St. Paul also plans to regulate Lyft, UberX
As Minneapolis officials ready a new "transportation network company" ordinance that will regulate cutting-edge taxi-style services like Lyft and UberX for City Council consideration (more on that in coming days), Ricardo Cervantes, St. Paul's director of the Department of Safety and Inspections, tells us his city will soon follow suit.
"We are interested in regulating the TNC companies, and just for your information, we've been working with Minneapolis and with the Metropolitan Airports Commission in regard to the language," Cervantes says. "We're looking at the language Minneapolis is currently proposing, and so we've kinda been walking this walk, doing best practices studies, looking at other cities and seeing how they're regulating TNCs, both for the protection of passengers and drivers."
"The idea is to have some consistency in laws regarding transportation companies and taxi cabs," Cervantes adds, referring to the city's work with Minneapolis and MAC.
Lyft first opened for business in St. Paul last summer, months before the service rolled out in Minneapolis. The reason? St. Paul's taxi ordinance is less restrictive than Minneapolis, so the company faced less regulatory hurdles east of the river.
But that state of affairs won't last forever, according to Cervantes.
"We have an industry out there that's providing a service, and after understanding how they operate -- that they are a commercial enterprise with for-profit for-hire vehicles, and all other for-profit vehicles are regulated to some extent -- once we recognized that they are indeed a business and should have commercial insurance, it began clear there should be regulations," Cervantes says.
In Minneapolis, the new TNC ordinance will be accompanied by changes to the city's taxi ordinance. Those changes aim to deregulate the industry in certain respects in hopes traditional cabs can compete with the newfangled TNCs. But in St. Paul, there aren't any plans to alter the city's taxi ordinance, at least for now.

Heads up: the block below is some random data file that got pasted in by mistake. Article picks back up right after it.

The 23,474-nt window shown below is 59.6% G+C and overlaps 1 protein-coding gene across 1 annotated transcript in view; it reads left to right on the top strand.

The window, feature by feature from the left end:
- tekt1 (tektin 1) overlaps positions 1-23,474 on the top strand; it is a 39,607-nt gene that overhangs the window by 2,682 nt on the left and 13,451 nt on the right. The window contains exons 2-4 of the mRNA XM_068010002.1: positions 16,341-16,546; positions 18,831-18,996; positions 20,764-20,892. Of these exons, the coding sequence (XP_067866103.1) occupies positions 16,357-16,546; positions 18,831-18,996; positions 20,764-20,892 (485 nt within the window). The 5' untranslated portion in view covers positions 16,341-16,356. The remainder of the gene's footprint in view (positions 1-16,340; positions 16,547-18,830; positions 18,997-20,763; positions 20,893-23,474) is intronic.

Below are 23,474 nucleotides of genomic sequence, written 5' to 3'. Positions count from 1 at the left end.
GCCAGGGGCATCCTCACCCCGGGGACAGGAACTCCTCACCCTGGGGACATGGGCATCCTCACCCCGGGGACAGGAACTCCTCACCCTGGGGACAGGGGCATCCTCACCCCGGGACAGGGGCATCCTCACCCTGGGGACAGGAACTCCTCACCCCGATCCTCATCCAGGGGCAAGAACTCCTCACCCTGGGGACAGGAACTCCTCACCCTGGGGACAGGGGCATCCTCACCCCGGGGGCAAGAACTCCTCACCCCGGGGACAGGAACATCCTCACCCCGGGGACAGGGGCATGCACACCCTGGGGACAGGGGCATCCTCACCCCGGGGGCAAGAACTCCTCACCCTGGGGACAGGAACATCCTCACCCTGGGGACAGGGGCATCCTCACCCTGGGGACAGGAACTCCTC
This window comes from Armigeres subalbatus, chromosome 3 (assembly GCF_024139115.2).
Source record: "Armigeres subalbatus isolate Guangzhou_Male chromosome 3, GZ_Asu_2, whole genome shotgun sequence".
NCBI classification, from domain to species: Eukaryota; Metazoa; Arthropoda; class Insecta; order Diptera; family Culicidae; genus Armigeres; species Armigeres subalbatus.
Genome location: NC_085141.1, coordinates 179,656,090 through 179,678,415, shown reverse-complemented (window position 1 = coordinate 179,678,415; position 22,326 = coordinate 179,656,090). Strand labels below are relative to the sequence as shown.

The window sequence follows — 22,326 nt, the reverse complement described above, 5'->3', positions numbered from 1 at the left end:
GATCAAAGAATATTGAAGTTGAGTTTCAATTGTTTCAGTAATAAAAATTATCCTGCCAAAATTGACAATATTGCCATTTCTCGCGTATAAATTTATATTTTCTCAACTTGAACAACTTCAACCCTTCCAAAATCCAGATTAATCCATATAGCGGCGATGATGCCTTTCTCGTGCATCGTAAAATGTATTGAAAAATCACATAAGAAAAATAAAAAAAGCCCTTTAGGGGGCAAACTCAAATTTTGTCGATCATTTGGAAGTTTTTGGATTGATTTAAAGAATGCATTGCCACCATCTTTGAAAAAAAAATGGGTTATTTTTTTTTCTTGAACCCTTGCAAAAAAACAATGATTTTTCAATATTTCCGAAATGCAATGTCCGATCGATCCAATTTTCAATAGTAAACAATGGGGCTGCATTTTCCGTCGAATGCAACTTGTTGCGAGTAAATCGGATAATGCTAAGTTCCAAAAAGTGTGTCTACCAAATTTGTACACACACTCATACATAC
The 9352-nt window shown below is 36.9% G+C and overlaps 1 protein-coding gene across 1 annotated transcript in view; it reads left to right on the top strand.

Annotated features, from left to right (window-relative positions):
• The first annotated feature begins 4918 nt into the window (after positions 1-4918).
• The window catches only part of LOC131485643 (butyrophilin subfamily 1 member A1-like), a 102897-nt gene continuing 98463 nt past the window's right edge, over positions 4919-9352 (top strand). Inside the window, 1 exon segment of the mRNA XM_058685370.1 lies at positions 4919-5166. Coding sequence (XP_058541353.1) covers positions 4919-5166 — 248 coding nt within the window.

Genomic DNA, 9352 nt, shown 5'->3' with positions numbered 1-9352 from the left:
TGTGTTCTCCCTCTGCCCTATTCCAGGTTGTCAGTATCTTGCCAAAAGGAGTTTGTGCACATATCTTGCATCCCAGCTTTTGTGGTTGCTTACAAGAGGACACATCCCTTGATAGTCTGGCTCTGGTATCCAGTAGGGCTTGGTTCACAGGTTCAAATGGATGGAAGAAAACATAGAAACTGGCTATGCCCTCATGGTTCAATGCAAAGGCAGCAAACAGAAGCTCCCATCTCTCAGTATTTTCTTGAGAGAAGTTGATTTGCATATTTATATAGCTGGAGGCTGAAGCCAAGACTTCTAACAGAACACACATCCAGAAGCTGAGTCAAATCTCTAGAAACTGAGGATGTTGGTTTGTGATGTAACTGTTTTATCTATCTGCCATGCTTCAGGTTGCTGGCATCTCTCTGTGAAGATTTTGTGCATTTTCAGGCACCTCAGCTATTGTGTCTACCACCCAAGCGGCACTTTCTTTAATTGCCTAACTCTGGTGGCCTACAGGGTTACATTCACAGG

"I don't think we've reached that level of discussion with the cab companies, nor vehicle owners here," Cervantes says. (It should be noted that St. Paul, unlike Minneapolis, doesn't regulate cab companies -- the city only regulates vehicles and cab drivers.)
"We would like to engage [cabbies] in conversation to see which, if any, ordinances they [support changing]," he continues. "In Minneapolis, as well as MAC, there was concern that there could be an unfair advantage to TNCs. Taxi cabs are regulated much more vigorously and so that is something we acknowledge, but we haven't gotten to the fine points of which points they would be looking for us to change."
As for the sorts of TNC regulations St. Paul city officials are considering, Cervantes mentions both requiring TNC companies to have commercial insurance policies and to register drivers and cars with the city.
(For more, click to page two.)
"Both [Lyft and UberX] claim to do their own criminal background checks and driver background checks, and both claim to do vehicle inspections meeting certain standards," Cervantes says. "The tool that's used in regulation is a license that would require them to do these things and to have records to share with us, and ensure that inspections are taking place."
But before an ordinance comes before council, Cervantes says the city "will be setting up a meeting to hear concerns from stakeholders in the industry, both from taxis and the TNCs."
Asked what the timeline for putting together a TNC ordinance is, Cervantes says he expects city staff to have something to present to council in about eight weeks.
-- Correction: An earlier version of this report didn't distinguish between UberX and Uber.
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